A unique aspect of this interfaith gathering was the ability to ask normally unmentionable questions in a safe and respectful environment.

“If Muslims follow the Jewish and Christian prophets, what were they before Mohammed and the Koran?” “Why can you not be a Kuwaiti citizen if you were born and raised there?” “What do Christian scientists, Church of Christ and Liberal Catholics believe?”

I should note that at all times we were advised to speak only for ourselves and not for all Jews. This was poignant when I was asked to speak - alongside a Muslim and a Christian - about my personal faith journey. I was at first hesitant to reflect on my faith when surrounded by Rabbis and Ministers for whom I was sure faith would be far more omnipresent than my fledgling secular-orthodox, recently-turned-conservative affiliation. Yet speak I did, about my experiences of religious vilification by friends and strangers; my struggle to define myself as a ‘good Jew’ when my practice is limited; the realisation that my Jewishness is inherent and built upon a platform of family and community; and my search for the legacy that I will pass to my children, all too aware that Jewish continuity is threatened. I was stunned to find that the views of many in the room not only resonated with me, but that as a result of the shared humanity and understanding of our religious purpose in the three personal stories, the barriers and differences between us evaporated.

Most of the people who attended the conference were open to learning and listening, certain political topics were out of bounds and antagonism was actively discouraged. The conference organisers should be commended for scaffolding this nurturing environment.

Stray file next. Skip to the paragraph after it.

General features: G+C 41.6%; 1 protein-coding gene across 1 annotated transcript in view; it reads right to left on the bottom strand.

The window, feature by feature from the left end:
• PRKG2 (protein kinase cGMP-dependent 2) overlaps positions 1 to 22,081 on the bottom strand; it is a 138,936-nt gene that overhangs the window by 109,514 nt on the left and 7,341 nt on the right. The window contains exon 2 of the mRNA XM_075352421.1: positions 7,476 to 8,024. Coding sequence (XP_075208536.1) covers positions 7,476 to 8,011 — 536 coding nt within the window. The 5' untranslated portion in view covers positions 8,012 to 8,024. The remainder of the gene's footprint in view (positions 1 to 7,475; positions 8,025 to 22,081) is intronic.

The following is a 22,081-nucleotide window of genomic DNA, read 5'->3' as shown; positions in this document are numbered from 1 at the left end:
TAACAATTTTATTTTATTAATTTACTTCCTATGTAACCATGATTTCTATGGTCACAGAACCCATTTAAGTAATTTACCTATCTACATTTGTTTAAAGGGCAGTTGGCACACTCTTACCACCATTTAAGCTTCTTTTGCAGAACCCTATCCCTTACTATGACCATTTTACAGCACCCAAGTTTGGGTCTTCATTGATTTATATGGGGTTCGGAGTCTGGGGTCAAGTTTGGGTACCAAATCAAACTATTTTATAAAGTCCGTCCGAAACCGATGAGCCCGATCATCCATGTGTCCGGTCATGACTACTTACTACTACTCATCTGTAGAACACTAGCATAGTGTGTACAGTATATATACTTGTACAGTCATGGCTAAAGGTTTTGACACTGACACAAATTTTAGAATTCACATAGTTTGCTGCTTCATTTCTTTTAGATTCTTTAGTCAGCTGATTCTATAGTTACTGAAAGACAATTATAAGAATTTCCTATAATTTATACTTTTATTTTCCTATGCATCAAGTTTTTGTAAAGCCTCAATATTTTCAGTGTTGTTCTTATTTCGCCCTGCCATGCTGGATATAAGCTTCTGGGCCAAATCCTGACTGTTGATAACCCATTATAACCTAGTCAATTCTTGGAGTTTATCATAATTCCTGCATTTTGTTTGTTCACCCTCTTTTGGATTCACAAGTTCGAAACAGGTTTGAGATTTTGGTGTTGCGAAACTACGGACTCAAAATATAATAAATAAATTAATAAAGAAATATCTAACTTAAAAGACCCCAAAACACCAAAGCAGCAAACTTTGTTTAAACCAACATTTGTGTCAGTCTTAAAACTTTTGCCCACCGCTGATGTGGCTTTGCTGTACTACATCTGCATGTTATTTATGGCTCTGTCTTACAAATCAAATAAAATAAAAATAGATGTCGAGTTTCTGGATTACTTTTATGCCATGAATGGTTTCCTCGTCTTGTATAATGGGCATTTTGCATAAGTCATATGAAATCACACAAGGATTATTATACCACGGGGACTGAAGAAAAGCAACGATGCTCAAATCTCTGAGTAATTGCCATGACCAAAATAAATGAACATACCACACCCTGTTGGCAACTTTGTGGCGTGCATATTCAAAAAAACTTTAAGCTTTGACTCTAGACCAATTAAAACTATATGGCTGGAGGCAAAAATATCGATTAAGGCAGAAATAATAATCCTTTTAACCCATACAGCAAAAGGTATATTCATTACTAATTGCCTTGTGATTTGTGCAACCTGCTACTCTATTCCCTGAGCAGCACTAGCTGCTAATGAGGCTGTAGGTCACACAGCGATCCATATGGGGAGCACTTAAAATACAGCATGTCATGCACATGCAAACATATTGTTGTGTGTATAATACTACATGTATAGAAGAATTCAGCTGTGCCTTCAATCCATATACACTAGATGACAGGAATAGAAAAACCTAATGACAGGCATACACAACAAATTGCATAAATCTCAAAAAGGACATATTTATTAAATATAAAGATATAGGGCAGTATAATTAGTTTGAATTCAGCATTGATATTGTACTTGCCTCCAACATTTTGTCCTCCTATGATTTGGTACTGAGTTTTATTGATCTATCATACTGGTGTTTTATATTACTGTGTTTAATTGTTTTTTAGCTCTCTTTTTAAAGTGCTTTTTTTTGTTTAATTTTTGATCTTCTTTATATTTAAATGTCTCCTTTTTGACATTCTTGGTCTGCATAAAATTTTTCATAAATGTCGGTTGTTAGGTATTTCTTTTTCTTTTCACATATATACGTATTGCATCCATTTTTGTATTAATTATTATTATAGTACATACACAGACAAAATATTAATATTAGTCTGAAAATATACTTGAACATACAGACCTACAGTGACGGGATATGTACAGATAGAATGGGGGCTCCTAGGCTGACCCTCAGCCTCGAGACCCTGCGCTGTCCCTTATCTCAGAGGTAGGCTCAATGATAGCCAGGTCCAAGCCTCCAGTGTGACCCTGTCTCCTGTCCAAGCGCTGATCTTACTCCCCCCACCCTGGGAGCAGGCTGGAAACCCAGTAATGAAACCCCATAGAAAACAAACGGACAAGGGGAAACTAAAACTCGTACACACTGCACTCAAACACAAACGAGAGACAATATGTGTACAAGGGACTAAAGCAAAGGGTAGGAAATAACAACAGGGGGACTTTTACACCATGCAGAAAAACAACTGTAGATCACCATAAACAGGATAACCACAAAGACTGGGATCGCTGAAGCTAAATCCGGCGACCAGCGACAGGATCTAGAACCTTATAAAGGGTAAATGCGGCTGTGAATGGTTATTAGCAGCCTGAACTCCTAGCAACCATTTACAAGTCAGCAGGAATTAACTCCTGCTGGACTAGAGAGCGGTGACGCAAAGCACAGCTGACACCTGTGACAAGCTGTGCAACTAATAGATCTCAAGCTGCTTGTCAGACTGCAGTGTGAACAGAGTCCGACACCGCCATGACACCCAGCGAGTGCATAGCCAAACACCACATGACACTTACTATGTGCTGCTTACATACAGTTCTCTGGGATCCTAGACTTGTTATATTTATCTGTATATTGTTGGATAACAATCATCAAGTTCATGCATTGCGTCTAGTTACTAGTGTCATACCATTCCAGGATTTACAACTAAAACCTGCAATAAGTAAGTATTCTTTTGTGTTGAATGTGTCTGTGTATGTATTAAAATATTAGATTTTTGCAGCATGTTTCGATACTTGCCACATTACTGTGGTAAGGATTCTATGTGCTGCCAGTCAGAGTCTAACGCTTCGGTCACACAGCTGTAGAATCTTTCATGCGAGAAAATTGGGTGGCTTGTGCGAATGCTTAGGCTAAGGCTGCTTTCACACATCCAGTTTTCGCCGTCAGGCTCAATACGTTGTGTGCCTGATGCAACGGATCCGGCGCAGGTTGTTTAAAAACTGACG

It is, nonetheless, an artificial environment; the sessions are structured; we are mindful of offending; there is time and support from others to work through concerns and disagreements; few people have four days to commit to interfaith dialogue and we are there with a shared objective – to learn in a beautiful and work-free setting. The ‘real’ world presents pressures and when it comes to the crunch and life goes horribly wrong, old prejudices are likely to resurface.

However, I believe that if enough people would meet and talk, and understand each other beyond prejudice and difference, the seeds that were planted and nurtured at this conference would spread, encouraging us to live not only alongside each other but to support and respect each other.

This is the heart of our multicultural society, our religion and our faith, as said by the prophet Michah, “To Do Justice, and to Love Kindness, and to Walk Humbly with your God".

The interfaith path is a beautiful and interesting journey in exploring people’s minds, souls and beliefs. The journey may be fraught but we have to be willing to undertake it.

Jo Silver, JCCV, Project Manager